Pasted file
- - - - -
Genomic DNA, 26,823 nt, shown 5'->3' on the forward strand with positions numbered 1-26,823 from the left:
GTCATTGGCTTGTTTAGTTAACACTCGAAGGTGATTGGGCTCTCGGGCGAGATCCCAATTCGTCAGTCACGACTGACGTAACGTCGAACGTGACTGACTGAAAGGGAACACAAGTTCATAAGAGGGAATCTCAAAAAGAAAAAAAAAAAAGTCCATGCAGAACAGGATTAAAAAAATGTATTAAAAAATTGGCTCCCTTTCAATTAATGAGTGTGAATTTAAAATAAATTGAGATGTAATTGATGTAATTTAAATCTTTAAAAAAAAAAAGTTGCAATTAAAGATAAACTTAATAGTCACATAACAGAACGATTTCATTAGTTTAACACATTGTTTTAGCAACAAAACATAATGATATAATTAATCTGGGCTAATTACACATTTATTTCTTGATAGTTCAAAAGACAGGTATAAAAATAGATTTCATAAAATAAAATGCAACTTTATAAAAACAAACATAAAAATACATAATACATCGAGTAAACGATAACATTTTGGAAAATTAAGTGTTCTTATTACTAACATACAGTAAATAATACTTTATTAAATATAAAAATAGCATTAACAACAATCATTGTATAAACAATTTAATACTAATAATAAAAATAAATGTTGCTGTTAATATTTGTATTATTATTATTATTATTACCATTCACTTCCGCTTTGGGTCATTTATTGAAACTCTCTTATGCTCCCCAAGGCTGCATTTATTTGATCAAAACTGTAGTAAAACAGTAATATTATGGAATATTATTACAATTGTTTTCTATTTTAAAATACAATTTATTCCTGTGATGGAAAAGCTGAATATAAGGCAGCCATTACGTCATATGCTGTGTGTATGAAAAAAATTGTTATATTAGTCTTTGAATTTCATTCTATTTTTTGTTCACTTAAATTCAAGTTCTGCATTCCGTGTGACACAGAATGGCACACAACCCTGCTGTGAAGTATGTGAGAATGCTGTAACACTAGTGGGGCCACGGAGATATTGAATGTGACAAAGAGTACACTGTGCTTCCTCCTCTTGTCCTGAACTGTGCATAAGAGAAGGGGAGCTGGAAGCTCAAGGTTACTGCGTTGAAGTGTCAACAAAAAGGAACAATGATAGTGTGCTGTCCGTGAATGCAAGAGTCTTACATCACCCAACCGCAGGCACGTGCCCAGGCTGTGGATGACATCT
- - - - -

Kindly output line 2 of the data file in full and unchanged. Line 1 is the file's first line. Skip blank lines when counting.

GTCATTGGCTTGTTTAGTTAACACTCGAAGGTGATTGGGCTCTCGGGCGAGATCCCAATTCGTCAGTCACGACTGACGTAACGTCGAACGTGACTGACTGAAAGGGAACACAAGTTCATAAGAGGGAATCTCAAAAAGAAAAAAAAAAAAGTCCATGCAGAACAGGATTAAAAAAATGTATTAAAAAATTGGCTCCCTTTCAATTAATGAGTGTGAATTTAAAATAAATTGAGATGTAATTGATGTAATTTAAATCTTTAAAAAAAAAAAGTTGCAATTAAAGATAAACTTAATAGTCACATAACAGAACGATTTCATTAGTTTAACACATTGTTTTAGCAACAAAACATAATGATATAATTAATCTGGGCTAATTACACATTTATTTCTTGATAGTTCAAAAGACAGGTATAAAAATAGATTTCATAAAATAAAATGCAACTTTATAAAAACAAACATAAAAATACATAATACATCGAGTAAACGATAACATTTTGGAAAATTAAGTGTTCTTATTACTAACATACAGTAAATAATACTTTATTAAATATAAAAATAGCATTAACAACAATCATTGTATAAACAATTTAATACTAATAATAAAAATAAATGTTGCTGTTAATATTTGTATTATTATTATTATTATTACCATTCACTTCCGCTTTGGGTCATTTATTGAAACTCTCTTATGCTCCCCAAGGCTGCATTTATTTGATCAAAACTGTAGTAAAACAGTAATATTATGGAATATTATTACAATTGTTTTCTATTTTAAAATACAATTTATTCCTGTGATGGAAAAGCTGAATATAAGGCAGCCATTACGTCATATGCTGTGTGTATGAAAAAAATTGTTATATTAGTCTTTGAATTTCATTCTATTTTTTGTTCACTTAAATTCAAGTTCTGCATTCCGTGTGACACAGAATGGCACACAACCCTGCTGTGAAGTATGTGAGAATGCTGTAACACTAGTGGGGCCACGGAGATATTGAATGTGACAAAGAGTACACTGTGCTTCCTCCTCTTGTCCTGAACTGTGCATAAGAGAAGGGGAGCTGGAAGCTCAAGGTTACTGCGTTGAAGTGTCAACAAAAAGGAACAATGATAGTGTGCTGTCCGTGAATGCAAGAGTCTTACATCACCCAACCGCAGGCACGTGCCCAGGCTGTGGATGACATCT